Living in Wormhole Space
|Life in wormholes|
|EVE University specific|
Wormhole Space (W-space) is unique and very different from Known Space (K-space) in many different ways. Lack of local chat, randomness of exits coming out of a system, unique NPC ships (Sleepers), resources that are not available in high or low security space (High End Gas and Ore), and lack of Aggression timers are only few of the advantages. It is only natural that at some point short trips to W-space will seem less profitable than a long term operation from within a W-space System. Once you have set up your home (or if you're moving into someone elses) here are some tips on what you should do.
Like most things in EVE, feel free to break these rules if you know what you're doing. You should probably consider them closer to guidelines.
Fly What You Can Afford to Lose
Any ship you bring into W-Space should be considered already lost, be it to theft or gank. Consider not flying that shiny HAC you just bought and sticking to battlecruiser hulls a little longer.
Or the lack thereof. Local chat does not exist in wormholes. Therefore, enemies are virtually invisible until they decide to be seen. Whenever you are out of the Citadel, you should be mashing D-Scan every chance you get. You should also keep an eye on chat and an ear on Mumble. If somebody states that there is an emergency, get to safety to assess the situation and form a response. If you are not in Innuendo you can warp to a safe spot if you have a cloak or bounce between safe spots if you don't.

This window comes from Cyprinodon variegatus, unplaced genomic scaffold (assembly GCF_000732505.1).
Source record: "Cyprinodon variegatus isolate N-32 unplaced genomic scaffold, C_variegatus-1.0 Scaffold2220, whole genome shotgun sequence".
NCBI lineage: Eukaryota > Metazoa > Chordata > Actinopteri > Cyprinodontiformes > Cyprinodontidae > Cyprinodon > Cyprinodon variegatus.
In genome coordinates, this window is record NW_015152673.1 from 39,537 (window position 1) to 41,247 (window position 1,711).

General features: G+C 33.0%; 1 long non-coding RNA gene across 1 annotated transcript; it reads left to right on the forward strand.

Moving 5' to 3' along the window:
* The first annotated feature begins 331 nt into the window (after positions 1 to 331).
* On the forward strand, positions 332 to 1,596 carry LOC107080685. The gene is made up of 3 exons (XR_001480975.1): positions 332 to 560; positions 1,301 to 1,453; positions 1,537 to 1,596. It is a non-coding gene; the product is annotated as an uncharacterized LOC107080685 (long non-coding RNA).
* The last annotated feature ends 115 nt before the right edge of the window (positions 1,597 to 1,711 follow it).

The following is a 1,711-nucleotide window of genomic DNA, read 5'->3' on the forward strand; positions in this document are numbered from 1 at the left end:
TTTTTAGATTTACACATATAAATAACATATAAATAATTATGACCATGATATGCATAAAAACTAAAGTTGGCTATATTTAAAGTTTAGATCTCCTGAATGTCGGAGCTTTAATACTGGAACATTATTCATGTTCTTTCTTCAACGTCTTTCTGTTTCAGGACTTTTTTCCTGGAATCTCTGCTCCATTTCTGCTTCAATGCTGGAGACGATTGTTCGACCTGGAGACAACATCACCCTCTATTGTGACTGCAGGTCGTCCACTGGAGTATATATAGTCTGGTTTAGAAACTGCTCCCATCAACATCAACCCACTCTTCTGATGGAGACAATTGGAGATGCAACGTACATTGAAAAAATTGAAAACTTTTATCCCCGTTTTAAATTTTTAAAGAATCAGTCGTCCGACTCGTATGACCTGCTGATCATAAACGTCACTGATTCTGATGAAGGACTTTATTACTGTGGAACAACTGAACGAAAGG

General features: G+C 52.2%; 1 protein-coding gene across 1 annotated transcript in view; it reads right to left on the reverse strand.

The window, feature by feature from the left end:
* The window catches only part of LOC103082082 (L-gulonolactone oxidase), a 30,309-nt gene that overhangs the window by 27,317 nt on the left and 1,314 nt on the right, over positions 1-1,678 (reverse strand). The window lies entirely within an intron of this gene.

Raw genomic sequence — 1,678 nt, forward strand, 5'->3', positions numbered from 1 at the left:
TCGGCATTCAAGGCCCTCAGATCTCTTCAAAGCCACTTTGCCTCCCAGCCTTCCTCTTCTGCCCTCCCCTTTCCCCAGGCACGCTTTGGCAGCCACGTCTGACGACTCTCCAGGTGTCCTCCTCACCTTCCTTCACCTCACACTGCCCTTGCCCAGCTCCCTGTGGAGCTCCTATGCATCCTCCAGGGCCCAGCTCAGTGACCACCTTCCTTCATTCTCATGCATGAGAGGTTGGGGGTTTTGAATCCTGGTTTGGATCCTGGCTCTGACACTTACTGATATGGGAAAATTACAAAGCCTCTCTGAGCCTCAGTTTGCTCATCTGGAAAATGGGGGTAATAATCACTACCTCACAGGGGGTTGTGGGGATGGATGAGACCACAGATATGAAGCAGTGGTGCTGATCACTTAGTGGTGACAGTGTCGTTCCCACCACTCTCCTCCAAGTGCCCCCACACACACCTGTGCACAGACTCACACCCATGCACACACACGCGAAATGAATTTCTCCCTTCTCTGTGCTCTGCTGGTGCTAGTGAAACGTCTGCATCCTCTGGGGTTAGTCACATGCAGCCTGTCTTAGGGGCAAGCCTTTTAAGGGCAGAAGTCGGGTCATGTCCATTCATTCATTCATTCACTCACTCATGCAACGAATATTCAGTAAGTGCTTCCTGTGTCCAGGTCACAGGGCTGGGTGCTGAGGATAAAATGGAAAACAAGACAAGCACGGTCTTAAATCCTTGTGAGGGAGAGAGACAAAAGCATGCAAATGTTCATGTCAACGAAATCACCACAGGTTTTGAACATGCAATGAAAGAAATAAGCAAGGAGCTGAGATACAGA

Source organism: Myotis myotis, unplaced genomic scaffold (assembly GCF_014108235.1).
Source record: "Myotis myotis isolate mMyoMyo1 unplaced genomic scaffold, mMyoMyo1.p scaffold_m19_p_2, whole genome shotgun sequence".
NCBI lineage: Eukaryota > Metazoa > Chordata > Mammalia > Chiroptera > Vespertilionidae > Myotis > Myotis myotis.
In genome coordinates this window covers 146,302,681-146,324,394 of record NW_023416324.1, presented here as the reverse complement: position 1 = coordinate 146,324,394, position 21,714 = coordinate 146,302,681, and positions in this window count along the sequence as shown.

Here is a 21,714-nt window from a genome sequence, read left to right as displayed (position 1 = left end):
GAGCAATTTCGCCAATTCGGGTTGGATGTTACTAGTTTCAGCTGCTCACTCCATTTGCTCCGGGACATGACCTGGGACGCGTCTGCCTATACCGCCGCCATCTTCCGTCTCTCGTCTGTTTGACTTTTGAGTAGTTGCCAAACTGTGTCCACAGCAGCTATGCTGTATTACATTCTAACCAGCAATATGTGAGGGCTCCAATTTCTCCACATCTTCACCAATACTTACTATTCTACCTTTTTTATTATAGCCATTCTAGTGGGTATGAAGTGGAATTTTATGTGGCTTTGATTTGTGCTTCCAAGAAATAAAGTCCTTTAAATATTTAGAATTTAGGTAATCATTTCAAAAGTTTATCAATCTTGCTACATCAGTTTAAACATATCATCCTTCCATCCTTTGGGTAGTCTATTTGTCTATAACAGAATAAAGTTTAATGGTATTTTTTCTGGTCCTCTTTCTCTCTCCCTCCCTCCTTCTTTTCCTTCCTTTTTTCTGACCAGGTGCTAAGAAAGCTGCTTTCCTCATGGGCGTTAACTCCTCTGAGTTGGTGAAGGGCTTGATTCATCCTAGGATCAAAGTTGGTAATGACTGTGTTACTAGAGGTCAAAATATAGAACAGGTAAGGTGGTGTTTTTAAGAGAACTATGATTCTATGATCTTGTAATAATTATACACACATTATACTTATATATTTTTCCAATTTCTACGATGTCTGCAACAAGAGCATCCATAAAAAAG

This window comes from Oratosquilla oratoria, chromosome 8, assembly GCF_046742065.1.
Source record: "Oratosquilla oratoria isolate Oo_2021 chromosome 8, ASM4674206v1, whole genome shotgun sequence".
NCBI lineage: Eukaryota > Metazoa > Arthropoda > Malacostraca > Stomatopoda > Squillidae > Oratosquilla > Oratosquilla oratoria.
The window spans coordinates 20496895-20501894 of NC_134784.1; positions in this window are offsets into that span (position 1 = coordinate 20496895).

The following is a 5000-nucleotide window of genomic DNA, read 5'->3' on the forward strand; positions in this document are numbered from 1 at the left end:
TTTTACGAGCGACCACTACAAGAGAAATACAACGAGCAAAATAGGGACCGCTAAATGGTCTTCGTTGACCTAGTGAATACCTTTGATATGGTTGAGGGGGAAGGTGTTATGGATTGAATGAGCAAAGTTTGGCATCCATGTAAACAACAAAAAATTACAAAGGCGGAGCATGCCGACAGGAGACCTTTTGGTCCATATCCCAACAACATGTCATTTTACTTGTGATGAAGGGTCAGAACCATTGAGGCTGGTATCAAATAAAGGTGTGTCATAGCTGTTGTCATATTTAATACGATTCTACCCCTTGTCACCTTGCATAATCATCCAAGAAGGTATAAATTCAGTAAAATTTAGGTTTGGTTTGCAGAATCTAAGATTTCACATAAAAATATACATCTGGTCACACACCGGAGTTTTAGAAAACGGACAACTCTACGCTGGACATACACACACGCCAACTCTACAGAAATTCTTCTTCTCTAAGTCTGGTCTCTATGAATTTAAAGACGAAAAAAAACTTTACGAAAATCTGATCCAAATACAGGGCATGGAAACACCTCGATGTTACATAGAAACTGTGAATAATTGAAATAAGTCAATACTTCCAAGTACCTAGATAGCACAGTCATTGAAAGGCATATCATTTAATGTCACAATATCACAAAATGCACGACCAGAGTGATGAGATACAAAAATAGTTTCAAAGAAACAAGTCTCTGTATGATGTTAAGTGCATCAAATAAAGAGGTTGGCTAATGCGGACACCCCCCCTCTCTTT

DO NOT TALK IN LOCAL. You will show up and stay there for ~15 minutes giving everybody in the system free intel.
Living out of a Citadel
The WHC provides a Fortizar citadel as a home for WHC members. A citadel is comparable to a normal station, with services, ship hangers, item hangers, corporation hangers and unlimited storage space. There are some important distinctions from a station that need to be considered before moving in.